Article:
Hong-Moon School Dobok looks more modern than Eastern Fantasy.
The original artwork and the in-game 3D models are almost identical, how much do you keep the 3D models in mind when designing your characters?
We’ve had many talks about the artwork when we saw how they implemented the AD’s design in-game in the early stages of development. Since they were able to bring out the full potential of the artwork in 3D models we had to really up the quality of the artwork to have a quality 3D model.
As a result we now give our full attention to the texture and the edges, as well as colors and little things in the artwork. From this we somehow managed to make the artwork look like an illustration, and the in-game models are a better quality as a result.
What are some of the characters you personally designed? Also, what are some things you wish people would look at the most in the characters?
There aren’t too many NPCs I’ve designed myself. Some are Kan Myo-Woul one of the Eight Grand Masters, Poison Herb Master and Hong Suk-Geun... the big version. Of the outfits, I’ve also designed the Infernal Dobok, and with females we’ve tried to make the outfits show the natural curves of women. The polygon counts are higher around those parts as well (laugh).
With the Infernal Lord boss monster we designed the monster first and then tried to make the outfit around the per-existing boss. There were some things that were changed but we are happy people and proud of the outcome.
Kan Myo-Woul of the Eight Grand Masters’ and her detailed original artwork (left) was perfectly modeled in 3D (right).
Since the females are so well defined the males play an awkward role in this game.
Right now 90% of the main characters are female (laugh). Internally we are trying to work on more male characters and truthfully we are slowly raising the numbers on male NPC’s to try to fit the ratio of male and female. Our next 3rd CBT will be a lot better regarding this problem.
We’ll see how many unique male characters make an appearance during the upcoming CBT3.
“Nam So-Yoo’s story will carry on until the end.”
Was there ever a case where the concept changed from the artwork?
Actually Nam So-Yoo was supposed to be Do Chun-Poong’s son’s wife and only make a brief appearance.
As I said before, after the third artwork was finished and shown to the team, we had a talk with the scenario writer and the project director and decided to carry her all the way to the end to Blade & Soul’s story. Almost every scenario will have Nam So-Yoo appear sooner or later.
Have you ever based your characters on a famous celebrity or taken note of Buddhism or Taoism?
We have a few character based on celebrities, as well as NPC’s based on developers. (First Interview) When you look at the credit roll you can see the relationships between the characters and the developers. We try to make the faces look similar, and the game will have many parodies regarding Korean programs and comedians.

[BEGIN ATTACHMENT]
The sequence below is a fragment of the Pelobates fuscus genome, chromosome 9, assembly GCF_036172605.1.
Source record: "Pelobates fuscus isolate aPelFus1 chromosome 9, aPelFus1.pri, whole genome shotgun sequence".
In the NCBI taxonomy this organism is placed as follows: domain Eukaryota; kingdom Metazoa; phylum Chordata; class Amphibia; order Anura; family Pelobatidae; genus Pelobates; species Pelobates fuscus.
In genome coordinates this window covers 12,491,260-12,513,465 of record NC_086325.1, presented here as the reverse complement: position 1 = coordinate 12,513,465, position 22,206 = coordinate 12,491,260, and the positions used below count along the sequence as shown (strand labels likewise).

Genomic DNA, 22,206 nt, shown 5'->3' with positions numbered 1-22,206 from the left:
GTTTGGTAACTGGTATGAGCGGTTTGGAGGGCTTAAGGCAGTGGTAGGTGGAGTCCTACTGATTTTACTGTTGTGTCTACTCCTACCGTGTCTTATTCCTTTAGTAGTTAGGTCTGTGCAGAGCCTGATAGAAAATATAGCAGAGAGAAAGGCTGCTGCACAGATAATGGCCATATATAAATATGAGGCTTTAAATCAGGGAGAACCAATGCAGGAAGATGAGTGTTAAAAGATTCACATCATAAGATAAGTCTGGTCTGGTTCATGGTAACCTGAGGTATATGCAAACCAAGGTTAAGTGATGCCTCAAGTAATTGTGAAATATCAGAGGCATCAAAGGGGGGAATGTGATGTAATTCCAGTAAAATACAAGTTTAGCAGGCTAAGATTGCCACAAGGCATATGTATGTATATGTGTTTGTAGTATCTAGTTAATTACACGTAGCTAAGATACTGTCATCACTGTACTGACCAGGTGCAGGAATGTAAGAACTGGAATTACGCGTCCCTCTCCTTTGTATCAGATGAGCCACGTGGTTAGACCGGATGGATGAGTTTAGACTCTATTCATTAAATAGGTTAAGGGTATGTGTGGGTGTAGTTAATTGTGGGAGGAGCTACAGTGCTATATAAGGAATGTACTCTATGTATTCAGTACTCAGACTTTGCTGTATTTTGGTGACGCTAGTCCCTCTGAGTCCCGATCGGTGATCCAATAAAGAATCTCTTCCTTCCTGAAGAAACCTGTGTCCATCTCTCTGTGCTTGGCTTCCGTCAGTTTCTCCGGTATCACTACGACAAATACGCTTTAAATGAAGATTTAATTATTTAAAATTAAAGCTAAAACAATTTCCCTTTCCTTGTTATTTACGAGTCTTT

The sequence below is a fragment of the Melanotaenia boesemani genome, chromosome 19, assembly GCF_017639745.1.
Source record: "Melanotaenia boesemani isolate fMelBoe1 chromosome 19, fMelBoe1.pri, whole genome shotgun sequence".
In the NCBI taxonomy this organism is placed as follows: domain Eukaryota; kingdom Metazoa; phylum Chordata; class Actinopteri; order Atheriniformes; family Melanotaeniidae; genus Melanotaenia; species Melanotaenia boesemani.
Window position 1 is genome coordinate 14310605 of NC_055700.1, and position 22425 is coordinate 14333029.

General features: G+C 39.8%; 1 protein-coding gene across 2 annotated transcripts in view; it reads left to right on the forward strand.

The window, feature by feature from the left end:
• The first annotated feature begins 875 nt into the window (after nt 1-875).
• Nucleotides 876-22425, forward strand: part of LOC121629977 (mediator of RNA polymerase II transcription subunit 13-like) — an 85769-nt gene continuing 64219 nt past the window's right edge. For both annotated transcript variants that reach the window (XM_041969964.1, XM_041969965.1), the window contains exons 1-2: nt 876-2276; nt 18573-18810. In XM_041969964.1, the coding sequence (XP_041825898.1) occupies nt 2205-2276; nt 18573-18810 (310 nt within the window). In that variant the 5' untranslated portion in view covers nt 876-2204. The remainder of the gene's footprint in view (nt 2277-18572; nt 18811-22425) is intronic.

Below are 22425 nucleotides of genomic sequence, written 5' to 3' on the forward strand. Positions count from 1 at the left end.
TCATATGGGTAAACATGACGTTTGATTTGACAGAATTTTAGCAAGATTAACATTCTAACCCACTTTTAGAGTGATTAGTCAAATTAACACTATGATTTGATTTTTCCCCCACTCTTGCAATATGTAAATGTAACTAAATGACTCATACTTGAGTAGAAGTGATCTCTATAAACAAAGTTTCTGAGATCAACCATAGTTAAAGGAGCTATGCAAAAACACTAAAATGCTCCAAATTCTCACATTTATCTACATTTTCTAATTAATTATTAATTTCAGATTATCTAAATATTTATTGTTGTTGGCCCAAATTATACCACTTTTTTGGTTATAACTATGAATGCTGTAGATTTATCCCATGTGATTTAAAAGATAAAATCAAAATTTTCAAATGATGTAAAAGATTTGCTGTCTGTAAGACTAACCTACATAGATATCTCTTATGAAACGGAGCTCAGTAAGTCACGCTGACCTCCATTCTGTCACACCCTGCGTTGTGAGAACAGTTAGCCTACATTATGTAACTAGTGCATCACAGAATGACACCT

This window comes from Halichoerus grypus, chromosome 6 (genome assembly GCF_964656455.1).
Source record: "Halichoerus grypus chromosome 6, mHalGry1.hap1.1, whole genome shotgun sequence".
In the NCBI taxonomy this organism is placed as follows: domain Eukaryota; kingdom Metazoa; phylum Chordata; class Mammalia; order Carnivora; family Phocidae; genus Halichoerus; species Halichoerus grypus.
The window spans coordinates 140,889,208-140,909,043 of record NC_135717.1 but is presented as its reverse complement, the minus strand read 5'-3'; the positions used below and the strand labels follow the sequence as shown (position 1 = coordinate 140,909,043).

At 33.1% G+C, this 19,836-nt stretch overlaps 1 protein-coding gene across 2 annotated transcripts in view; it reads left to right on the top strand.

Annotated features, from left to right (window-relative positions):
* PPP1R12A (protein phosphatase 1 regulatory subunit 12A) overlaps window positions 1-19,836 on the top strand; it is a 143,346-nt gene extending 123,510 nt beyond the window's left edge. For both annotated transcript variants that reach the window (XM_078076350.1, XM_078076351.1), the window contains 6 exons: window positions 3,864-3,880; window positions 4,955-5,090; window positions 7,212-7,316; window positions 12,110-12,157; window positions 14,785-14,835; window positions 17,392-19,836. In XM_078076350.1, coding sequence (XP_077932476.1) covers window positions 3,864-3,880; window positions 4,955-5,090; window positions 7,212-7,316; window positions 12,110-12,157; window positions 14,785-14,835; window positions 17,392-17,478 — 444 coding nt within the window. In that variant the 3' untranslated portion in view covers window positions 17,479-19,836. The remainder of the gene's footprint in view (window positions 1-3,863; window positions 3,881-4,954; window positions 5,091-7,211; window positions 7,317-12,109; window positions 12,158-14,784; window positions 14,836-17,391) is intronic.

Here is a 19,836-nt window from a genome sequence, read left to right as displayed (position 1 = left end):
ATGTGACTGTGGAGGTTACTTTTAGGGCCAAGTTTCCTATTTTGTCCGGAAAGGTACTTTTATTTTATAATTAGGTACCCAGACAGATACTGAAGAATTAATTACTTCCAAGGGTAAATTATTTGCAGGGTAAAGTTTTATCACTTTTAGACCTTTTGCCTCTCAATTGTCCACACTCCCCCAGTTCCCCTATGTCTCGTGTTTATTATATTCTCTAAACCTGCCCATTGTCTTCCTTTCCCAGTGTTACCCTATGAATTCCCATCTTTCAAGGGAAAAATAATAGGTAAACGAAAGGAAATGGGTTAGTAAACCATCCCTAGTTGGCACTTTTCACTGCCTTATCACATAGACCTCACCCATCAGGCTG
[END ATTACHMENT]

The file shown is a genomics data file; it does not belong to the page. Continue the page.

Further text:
We're currently avoiding any religious approach. In the beginning we tried a divided faction based on the concept of Yin and Yang, but from the concept of 건곤감리 (Kun-Gon-Gam-Lee: which is what the Korean National Flag’s based on. Kun means Sky while Gon means Ground) we only kept Kun and Gon.
Each race is a different size and concept, what was the easiest and the hardest character to create?
The concepts of the races were already made with Bae Jae-Hyung & Kim Hyung-Tae before I even joined on this project. Early development had each race with something unique like the Lyn’s ears and tail. Jins had wings, Gons had horns coming out of their skin and Kuns had a flower stalk.
Many of them disappeared during the development process but there are still things like Destroyer’s Iron Wall, which is formed from the horns coming out of the Destroyer to defend.
The easiest race to design was the Jins, as they were most like humans. The hardest was the Kun, because in the early stages of development the Kun were an intersex race, meaning they had no gender. So that gave us a lot of trouble, not knowing if we should draw them like females or males.
Later many artwork team members decided to make them into a slender female race and made them look Eastern European. I think they are the most attractive race.
There are many sexy outfits like the see-through outfits.
We try to avoid anything too suggestive or obvious. Of course we leave it to the designers, but we try to avoid outfits that would bring us bad press. We try to keep the sexy things part of the undergarments.
The see-through outfit shown during the Art Conference last year won’t be implemented in live servers.
Lastly, would you like to say anything to those dreaming of getting in the artwork industry?
Back in my days when you were drawing it was a fight with yourself, but now there are many tools and systems there to help you. Drawing is making your imagination come true and you should be able to show what you imagine in full detail.
I say read and draw a lot to get the experience, and later have a vision of what you want to draw and do it. For example if you have a vision of yourself wanting to draw better than the person in front of you, I think it will help you become a better artist. Right now, I personally think of Kim Hyung-Tae as my rival and I'm constantly trying to be better than he is.
This is probably something that everyone says but the best way to become better is to constantly try and put effort into your art. Look back and see if what you drew today is better than what you drew yesterday and if so, in what way it is better? Go back and try to fix the errors.
Source: ThisIsGame. Article translated by Yuan and Nayami.